Friday, January 30, 2009

Black History Month: Lincoln School of Marion, Alabama (1867-1970)

Lincoln Normal School (Lincoln School) here in Marion, Alabama, operated from 1867 until 1970, when it was closed due to school consolidation following court-ordered desegregation in Marion and Perry County.

The school was incorporated in 1867 as “The Lincoln School of Marion” by recently-freed African Americans in Marion and Perry County. The school later entered into an agreement (1868) with the American Missionary Association (A.M.A.), which was affiliated with the Congregational Church. The associated Lincoln Normal University for Teachers, a state venture by 1874, moved to Montgomery, Alabama, in 1887, and later became Alabama State University. The primary department of the school eventually went public and became state by about 1960.

Every successful institution has at least someone who came, led, and sacrificed everything – including their lives - for the benefit of the institution. That someone for the Lincoln School appears to have been Mary E. Phillips (later, Thompson), a Pennsylvanian, who came as Lincoln’s sixth principal in 1896, and who stayed and served under the most trying circumstances until her death in 1927. Phillips Memorial Auditorium was dedicated in her honor in 1939.

Mary Elizabeth Phillips Thompson (1855-1927), a member of the Alabama Women’s Hall of Fame at Judson College. (Credit: Alabama Women’s Hall of Fame)

Phillips Memorial Auditorium was dedicated in 1939 in honor of Mary E. Phillips (Thompson), who served Lincoln School from 1896 until her death in 1927. (Credit: The City of Marion, Alabama)

The Lincoln School, which was accredited by the Southern Association of Colleges and Schools, was noted for its high percentage of graduates over the years, and for the remarkable number of its alumni who went on to complete advanced degrees, including a goodly number of doctorates. Among its many graduates who have distinguished themselves in all walks of life, perhaps their most famous graduate is the late Coretta Scott King (1927-2006), wife of The Rev. Dr. Martin Luther King, the slain Civil Rights leader.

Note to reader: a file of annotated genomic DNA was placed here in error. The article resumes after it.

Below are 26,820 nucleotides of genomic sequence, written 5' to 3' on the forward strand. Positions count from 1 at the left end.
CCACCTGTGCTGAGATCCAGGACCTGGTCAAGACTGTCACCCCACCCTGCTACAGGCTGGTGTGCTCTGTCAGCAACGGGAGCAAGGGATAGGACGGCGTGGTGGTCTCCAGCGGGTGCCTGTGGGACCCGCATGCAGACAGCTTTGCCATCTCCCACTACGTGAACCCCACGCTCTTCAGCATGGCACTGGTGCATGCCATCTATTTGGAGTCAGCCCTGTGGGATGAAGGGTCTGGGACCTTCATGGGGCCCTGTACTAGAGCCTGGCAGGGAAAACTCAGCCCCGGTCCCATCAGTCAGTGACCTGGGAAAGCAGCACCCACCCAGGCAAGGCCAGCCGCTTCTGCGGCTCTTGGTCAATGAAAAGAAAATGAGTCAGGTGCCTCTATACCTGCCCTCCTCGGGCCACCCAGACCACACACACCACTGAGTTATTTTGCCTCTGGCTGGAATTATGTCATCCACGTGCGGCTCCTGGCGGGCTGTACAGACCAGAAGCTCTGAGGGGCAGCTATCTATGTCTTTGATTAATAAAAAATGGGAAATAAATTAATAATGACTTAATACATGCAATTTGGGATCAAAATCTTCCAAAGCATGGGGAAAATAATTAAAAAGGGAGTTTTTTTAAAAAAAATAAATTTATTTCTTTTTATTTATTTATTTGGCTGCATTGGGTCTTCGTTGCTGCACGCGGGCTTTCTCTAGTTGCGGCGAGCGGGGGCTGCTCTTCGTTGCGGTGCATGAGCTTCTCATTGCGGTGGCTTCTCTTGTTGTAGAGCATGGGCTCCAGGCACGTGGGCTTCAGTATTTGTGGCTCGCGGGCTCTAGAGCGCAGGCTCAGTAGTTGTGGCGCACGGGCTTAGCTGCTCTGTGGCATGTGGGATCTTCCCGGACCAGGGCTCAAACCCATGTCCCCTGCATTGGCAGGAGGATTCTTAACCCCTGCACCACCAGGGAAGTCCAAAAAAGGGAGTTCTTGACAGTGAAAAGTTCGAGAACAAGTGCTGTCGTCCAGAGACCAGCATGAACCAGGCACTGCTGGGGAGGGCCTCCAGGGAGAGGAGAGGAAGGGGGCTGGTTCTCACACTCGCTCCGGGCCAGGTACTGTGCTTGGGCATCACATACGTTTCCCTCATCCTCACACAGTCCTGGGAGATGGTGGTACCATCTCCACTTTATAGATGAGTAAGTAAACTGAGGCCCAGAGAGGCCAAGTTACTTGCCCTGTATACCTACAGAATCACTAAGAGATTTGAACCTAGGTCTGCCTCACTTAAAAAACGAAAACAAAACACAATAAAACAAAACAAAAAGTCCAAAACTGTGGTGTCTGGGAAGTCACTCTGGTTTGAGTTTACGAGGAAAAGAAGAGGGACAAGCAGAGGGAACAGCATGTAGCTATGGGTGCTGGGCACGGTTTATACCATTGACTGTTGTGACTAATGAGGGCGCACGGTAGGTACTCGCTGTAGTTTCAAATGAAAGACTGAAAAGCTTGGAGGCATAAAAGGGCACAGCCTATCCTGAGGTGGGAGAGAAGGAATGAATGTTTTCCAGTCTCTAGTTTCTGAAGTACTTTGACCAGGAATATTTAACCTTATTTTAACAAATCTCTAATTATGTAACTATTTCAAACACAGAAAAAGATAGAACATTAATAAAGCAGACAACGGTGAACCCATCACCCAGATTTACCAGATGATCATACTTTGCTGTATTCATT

Coretta Scott (far left, front) as a new member of Lincoln School’s Little Chorus, 1942-1943. (Credit: Marion Chapter, Lincolnite Club, Inc.)

Coretta Scott, who was born and raised in Perry County some nine miles from Marion in North Perry, attended the one-room Crossroad School (a daily five-mile walk) before entering the Lincoln Normal School. She graduated in the Class of 1945 as the Valedictorian, and attended Antioch College in Ohio. Later, while studying voice at the New England Conservatory of Music in Boston, MA, she met a young doctoral student in theology at Boston University, Martin Luther King. They were married at her family’s home outside of Marion in 1953.

The home of Obadiah and Bernice Scott near North Perry, some nine miles from Marion. (Credit: Terry Barkley, MMI Archives)

All that is left of the Cross Road School (1896-1969) at Mt. Nebo AME Zion Church where Coretta Scott attended. (Credit: Terry Barkley, MMI Archives)

Coretta Scott King, with family and friends, attending the funeral of her father, Obie Scott, at the Mt. Tabor AME Church in North Perry in 1998. Mayor Ed Daniel of Marion is presenting Mrs. King with a proclamation honoring her father for his prolonged service to Marion and Perry County. (Credit: The City of Marion, Alabama)

Coretta Scott sang in a jewel of Lincoln School, the Little Chorus, a musical group which toured many Northern states. Here is a playbill from Cincinnati, Ohio. (Credit: Marion Chapter, Lincolnite Club, Inc.)

The Lincoln School was closed in May, 1970 – after 103 years - when its high school students were consolidated in the newly-built and racially-integrated Francis Marion High School. The 100th Anniversary of Lincoln School had been celebrated on May 7, 1967.

One of the few buildings not demolished on the campus – Phillips Memorial Auditorium – is listed on the National Register of Historic Places. The Lincoln Memorial Museum opened in 2002 and is operated by the Lincolnite Club, Inc., which maintains both the auditorium and the museum.

The Lincolnite Club, Inc., also oversees the school’s national alumni chapters and the biennial reunions of students; the 17th Biennial Reunion was held in Marion in 2008.

State historical marker for the Lincoln School (behind a high security fence). (Credit: Terry Barkley, MMI Archives)